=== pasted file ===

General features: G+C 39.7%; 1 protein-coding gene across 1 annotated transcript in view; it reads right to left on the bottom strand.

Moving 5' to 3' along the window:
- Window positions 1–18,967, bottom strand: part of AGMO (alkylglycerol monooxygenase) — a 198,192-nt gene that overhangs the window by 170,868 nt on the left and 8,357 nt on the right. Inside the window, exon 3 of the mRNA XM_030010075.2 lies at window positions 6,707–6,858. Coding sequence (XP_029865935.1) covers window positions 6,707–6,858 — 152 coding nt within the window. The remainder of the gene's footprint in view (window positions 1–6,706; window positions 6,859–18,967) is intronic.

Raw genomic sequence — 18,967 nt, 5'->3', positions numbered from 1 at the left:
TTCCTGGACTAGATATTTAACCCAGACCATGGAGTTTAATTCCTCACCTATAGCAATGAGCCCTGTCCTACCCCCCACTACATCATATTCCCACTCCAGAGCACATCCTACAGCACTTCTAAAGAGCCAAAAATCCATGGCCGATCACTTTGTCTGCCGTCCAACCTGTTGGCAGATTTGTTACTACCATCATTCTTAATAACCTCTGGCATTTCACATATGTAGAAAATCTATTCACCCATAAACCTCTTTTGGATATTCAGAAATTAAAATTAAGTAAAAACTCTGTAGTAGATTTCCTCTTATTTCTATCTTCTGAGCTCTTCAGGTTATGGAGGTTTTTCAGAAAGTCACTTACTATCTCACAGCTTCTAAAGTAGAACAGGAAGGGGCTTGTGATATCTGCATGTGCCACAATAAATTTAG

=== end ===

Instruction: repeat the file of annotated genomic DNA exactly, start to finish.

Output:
General features: G+C 39.7%; 1 protein-coding gene across 1 annotated transcript in view; it reads right to left on the bottom strand.

Moving 5' to 3' along the window:
- Window positions 1–18,967, bottom strand: part of AGMO (alkylglycerol monooxygenase) — a 198,192-nt gene that overhangs the window by 170,868 nt on the left and 8,357 nt on the right. Inside the window, exon 3 of the mRNA XM_030010075.2 lies at window positions 6,707–6,858. Coding sequence (XP_029865935.1) covers window positions 6,707–6,858 — 152 coding nt within the window. The remainder of the gene's footprint in view (window positions 1–6,706; window positions 6,859–18,967) is intronic.

Raw genomic sequence — 18,967 nt, 5'->3', positions numbered from 1 at the left:
TTCCTGGACTAGATATTTAACCCAGACCATGGAGTTTAATTCCTCACCTATAGCAATGAGCCCTGTCCTACCCCCCACTACATCATATTCCCACTCCAGAGCACATCCTACAGCACTTCTAAAGAGCCAAAAATCCATGGCCGATCACTTTGTCTGCCGTCCAACCTGTTGGCAGATTTGTTACTACCATCATTCTTAATAACCTCTGGCATTTCACATATGTAGAAAATCTATTCACCCATAAACCTCTTTTGGATATTCAGAAATTAAAATTAAGTAAAAACTCTGTAGTAGATTTCCTCTTATTTCTATCTTCTGAGCTCTTCAGGTTATGGAGGTTTTTCAGAAAGTCACTTACTATCTCACAGCTTCTAAAGTAGAACAGGAAGGGGCTTGTGATATCTGCATGTGCCACAATAAATTTAG